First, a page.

“We planted these trees in 1969. It is going well with the farm, but if we pruned and hedged sufficiently from the start and kept the trees short, we would have been much further ahead now.” This was the main message from Dicky Salopek of Salopek Farms.
He fully supports the movement for more densely planted, compact trees and explains that planning the spacing of trees is a numbers game. “Every move you make will have an effect, and an increase in one aspect will always have a corresponding decrease. This means that you must find the balance, the so-called ‘sweet spot’ where optimal yield can be achieved. It takes time to figure out and you have to find what works for you, but it really helps to look to older farms and learn from them.”
He explains that they have orchards planted in different spacings across the farm, such as 30 x 30ft and 30 x 15ft, but have found 33 x 20ft to be the best option for them. “This, of course, is greatly influenced by your hedging regime and many other factors. The industry is increasingly moving to smaller trees and more per acre, away from large trees widely spaced.
“It makes sense to produce with higher intensity, with a shorter, fatter tree with a good central leader branch and more trees per acre. As we made this shift, our average yield increased from around 2 500 to 3 500 pounds per acre. We have also seen less of an alternative yield. In some of our newer plantings, we have kept the trees compact from the start.
“Changing farming circumstances forced us to make this shift. You have to have a good average crop every year rather than good and bad years. Looking at a tree after pruning and hedging, it seems like there might be nothing left, but four years later it is a beautiful tree with an excellent yield.
“Regarding the best size to keep trees at, the stage you achieved the best production is your answer. My advice to newcomers is to do your homework before putting any trees in the ground. Collect as much information as you can to ensure that you do not burn your fingers or repeat the mistakes of other farmers.”
He notes that there are many opinions on hedging, spacing, varieties, tree ages and many other related issues. The fact is that you must implement a practice that works for your particular operation. “Therefore, after consulting with more experienced farmers and collected all the information possible, trial and error is the best way to achieve optimal production.”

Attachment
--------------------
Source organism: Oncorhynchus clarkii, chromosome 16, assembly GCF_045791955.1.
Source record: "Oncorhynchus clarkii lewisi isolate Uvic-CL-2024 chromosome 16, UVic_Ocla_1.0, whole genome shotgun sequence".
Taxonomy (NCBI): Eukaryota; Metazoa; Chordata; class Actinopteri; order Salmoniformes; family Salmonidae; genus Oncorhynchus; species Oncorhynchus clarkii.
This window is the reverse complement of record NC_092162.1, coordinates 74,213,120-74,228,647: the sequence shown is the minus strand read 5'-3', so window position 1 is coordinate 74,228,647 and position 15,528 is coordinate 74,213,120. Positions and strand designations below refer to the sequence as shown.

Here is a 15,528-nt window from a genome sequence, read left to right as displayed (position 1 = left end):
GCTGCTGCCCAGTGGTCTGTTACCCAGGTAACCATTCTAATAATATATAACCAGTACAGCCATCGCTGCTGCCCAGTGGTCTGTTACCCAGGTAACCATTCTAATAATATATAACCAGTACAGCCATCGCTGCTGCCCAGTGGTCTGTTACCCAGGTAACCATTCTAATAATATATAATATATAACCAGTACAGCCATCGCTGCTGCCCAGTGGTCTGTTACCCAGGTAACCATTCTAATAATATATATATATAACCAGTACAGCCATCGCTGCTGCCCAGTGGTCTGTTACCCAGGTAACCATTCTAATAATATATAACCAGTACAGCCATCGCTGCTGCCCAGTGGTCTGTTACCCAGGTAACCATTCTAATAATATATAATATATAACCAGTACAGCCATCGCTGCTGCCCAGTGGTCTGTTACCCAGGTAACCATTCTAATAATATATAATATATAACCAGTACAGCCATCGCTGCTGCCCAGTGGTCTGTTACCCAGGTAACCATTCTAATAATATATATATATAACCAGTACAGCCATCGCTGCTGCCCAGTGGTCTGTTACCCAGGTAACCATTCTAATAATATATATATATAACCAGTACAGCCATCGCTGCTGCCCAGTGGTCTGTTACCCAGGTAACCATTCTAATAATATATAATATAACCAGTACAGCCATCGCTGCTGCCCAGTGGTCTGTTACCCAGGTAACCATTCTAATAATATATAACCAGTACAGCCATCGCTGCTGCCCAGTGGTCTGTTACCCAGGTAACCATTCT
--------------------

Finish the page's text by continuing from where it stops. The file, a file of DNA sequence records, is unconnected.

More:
Farmers’ Investment Company
The definite advantage of achieving economy of scale, as well as the privilege of being able to take lessons learned in older orchards and applying them as you reinvest in the industry, were aspects witnessed by visiting the Farmers’ Investment Company (Fico) orchards in San Simon and Sahuarita, Arizona. Following the previous two farm visits in New Mexico, orchard visits in Arizona presented certain differences, especially in the many young orchards where reformed farming practices are being applied from the outset.
“One of our greatest advantages is that we can take what we learned in our orchards that are 80 years and older, and apply this knowledge in our new developments,” explains Allen Brandt of Green Valley Pecan, which forms part of Fico.
These new developments are substantial, as more than 200ha have already been added to the more than 1 300ha of orchards on one of the farms in the San Simon area in 2017 alone. One of the factors that allows development on such large scale, is that all of the trees are grown in the company’s own nursery.
Flood irrigation is not used in the new orchards as is the case in most of the older ones. Brian Driscoll, farm manager of Fico’s San Simon development, explains that sprinkler irrigation offers greater advantages and was preferred as the infrastructure was put in place before the trees were planted. “Our irrigation system has a 16-foot spray pattern, which is slightly wider than usual but works well in our conditions where cover crops are a necessity.
“Crops such as clover and barley are cultivated between the rows to hold the soil in place. We live in a very windy region and keeping cover on the ground is essential. The cover crop further helps improve soil health. It is worked back into the soil as organic material. We also till as little as possible, allowing us to maintain 2,4% organic matter although we are in the desert.
“The focus is on compact, strong trees, with a good central leader, that are managed well to ensure optimal productivity. This is, of course, the main lesson taken from experiences in the older orchards, where money and time is now being invested to bring the older trees back to optimal productivity.”